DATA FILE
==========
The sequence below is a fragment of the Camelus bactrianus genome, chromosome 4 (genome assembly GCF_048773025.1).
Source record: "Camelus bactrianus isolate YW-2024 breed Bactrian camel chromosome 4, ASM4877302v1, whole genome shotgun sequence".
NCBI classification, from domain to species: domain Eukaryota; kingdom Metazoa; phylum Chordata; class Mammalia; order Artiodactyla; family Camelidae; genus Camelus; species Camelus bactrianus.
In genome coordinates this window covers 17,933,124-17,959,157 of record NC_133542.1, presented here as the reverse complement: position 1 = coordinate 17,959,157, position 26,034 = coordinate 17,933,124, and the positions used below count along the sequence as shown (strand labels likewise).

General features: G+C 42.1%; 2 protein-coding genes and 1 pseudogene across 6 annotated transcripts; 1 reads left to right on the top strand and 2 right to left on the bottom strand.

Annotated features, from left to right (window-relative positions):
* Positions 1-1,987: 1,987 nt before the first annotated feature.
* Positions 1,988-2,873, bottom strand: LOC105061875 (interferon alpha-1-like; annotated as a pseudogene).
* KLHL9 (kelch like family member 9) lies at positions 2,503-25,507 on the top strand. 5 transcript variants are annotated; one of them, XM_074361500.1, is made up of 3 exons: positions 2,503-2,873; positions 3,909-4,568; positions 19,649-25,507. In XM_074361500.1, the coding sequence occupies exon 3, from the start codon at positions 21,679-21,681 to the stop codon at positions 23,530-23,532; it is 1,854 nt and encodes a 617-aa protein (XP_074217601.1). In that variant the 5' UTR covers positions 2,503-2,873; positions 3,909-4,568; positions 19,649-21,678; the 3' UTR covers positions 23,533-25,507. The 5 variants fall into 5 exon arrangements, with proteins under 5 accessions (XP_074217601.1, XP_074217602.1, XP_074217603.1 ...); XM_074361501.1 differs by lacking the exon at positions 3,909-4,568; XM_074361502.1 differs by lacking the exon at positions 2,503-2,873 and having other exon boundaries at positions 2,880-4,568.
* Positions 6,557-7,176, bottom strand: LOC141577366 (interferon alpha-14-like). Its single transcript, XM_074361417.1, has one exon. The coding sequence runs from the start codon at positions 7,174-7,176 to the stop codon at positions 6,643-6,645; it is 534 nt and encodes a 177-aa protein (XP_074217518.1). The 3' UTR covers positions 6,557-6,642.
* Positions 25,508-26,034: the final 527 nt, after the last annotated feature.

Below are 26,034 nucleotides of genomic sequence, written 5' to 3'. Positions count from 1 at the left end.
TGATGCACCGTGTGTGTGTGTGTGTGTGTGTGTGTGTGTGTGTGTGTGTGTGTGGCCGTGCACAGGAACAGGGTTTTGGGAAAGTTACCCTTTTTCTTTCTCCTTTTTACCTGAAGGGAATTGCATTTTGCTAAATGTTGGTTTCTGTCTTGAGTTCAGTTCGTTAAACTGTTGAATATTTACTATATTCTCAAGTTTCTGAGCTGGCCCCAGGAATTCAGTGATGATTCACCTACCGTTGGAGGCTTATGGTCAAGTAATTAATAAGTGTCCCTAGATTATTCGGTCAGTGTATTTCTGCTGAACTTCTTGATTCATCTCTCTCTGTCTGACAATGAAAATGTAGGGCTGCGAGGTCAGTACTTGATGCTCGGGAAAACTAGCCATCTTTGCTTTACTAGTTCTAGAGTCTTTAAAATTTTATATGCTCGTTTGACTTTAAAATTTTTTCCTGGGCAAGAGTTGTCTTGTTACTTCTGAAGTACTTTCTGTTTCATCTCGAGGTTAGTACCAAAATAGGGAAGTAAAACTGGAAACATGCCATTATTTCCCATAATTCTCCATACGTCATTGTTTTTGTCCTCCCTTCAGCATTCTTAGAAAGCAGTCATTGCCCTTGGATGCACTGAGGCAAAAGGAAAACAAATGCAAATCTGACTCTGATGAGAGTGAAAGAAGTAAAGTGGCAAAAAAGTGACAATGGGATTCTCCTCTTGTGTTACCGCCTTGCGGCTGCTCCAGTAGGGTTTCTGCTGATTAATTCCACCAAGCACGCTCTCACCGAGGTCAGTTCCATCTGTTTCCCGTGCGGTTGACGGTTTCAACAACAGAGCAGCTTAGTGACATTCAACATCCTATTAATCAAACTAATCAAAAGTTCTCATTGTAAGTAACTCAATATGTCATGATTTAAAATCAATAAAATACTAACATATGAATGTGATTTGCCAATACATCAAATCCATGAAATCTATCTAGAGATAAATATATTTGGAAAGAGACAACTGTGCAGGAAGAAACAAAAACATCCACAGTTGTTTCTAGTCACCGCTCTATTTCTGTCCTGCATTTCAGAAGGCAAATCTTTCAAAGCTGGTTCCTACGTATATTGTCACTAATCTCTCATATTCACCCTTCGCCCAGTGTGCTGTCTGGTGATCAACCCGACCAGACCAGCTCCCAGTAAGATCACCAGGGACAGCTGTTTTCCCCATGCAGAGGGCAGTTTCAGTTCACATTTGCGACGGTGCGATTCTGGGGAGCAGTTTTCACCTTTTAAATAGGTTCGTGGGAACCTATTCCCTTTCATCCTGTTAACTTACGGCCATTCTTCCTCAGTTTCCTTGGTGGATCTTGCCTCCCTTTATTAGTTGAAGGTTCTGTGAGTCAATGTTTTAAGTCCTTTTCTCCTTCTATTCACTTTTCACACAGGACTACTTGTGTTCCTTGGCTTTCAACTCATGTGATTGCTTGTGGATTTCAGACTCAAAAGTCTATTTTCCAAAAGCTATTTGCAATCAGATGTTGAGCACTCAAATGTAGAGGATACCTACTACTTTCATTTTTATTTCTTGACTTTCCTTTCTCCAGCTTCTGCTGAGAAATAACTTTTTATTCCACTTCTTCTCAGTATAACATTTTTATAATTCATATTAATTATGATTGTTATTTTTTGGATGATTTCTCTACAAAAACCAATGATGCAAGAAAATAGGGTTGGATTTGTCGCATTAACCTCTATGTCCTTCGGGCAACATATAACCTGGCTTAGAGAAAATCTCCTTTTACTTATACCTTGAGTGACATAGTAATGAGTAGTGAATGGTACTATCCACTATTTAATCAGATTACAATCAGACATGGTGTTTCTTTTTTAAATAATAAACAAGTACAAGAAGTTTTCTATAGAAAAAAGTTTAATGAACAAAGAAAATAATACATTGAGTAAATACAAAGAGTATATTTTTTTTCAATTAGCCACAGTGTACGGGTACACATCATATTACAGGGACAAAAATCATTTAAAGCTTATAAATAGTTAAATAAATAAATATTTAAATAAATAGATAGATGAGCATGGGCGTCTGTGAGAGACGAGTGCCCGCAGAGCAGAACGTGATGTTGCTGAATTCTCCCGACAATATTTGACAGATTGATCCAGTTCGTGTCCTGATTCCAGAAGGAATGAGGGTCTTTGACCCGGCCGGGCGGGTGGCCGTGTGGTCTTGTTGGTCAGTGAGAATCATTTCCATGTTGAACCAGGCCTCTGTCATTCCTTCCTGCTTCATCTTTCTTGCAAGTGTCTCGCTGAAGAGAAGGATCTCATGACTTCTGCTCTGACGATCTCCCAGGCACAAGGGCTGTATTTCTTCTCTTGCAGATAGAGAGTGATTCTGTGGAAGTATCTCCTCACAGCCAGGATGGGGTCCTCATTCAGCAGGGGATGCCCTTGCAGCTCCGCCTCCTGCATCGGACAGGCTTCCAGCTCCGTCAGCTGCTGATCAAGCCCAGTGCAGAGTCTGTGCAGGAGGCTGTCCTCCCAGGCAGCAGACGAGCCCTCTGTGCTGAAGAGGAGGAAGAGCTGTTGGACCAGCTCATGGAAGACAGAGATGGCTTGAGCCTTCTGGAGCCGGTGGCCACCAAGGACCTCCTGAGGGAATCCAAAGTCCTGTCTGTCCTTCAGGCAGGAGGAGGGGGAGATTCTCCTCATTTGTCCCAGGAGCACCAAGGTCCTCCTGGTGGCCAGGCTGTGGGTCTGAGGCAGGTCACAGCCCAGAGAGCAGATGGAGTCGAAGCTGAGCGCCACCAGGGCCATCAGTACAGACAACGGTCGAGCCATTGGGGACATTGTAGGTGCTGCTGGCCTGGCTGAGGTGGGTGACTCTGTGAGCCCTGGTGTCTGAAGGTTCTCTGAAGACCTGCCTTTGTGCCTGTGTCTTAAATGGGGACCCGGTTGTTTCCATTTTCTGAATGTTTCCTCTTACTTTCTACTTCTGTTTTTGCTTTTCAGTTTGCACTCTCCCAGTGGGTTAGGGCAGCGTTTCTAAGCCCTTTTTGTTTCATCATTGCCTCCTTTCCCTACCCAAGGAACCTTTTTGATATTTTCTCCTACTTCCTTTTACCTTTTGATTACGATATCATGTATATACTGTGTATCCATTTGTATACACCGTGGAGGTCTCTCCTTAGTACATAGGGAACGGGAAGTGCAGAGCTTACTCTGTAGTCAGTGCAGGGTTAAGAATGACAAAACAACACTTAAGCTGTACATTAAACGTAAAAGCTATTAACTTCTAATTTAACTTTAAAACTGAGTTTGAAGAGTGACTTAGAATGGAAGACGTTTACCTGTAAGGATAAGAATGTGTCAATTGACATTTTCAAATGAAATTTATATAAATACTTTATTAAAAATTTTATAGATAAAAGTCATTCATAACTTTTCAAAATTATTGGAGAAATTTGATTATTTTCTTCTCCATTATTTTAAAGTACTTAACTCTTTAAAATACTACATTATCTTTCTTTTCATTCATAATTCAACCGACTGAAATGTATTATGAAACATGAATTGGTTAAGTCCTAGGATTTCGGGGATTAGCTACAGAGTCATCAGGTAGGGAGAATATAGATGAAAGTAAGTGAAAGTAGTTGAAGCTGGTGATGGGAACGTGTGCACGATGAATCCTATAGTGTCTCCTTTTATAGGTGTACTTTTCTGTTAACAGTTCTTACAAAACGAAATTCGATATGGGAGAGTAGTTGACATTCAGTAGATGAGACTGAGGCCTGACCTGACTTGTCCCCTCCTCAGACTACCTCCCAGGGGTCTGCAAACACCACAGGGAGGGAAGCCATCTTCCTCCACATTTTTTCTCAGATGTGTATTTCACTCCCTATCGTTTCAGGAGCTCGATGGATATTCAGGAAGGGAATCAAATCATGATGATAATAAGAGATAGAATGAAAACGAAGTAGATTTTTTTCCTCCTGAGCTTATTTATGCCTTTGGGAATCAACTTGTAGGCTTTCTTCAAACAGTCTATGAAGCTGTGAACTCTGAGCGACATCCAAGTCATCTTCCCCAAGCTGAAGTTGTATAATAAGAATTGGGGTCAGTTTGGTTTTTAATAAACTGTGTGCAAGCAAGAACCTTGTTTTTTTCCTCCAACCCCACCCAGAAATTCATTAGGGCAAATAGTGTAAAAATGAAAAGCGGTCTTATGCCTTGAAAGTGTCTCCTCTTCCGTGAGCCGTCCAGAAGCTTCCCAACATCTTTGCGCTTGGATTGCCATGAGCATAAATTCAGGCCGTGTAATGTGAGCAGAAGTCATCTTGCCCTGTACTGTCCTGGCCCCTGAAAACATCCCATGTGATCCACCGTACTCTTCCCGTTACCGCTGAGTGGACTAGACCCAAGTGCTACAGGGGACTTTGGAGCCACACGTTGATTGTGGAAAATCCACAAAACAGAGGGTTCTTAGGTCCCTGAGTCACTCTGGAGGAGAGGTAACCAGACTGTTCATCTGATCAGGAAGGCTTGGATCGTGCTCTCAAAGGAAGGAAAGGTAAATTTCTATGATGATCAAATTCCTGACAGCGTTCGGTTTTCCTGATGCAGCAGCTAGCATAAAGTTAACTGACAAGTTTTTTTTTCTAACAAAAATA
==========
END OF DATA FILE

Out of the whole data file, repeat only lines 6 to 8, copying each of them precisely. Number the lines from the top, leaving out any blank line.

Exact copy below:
Annotated features, from left to right (window-relative positions):
* Positions 1-1,987: 1,987 nt before the first annotated feature.
* Positions 1,988-2,873, bottom strand: LOC105061875 (interferon alpha-1-like; annotated as a pseudogene).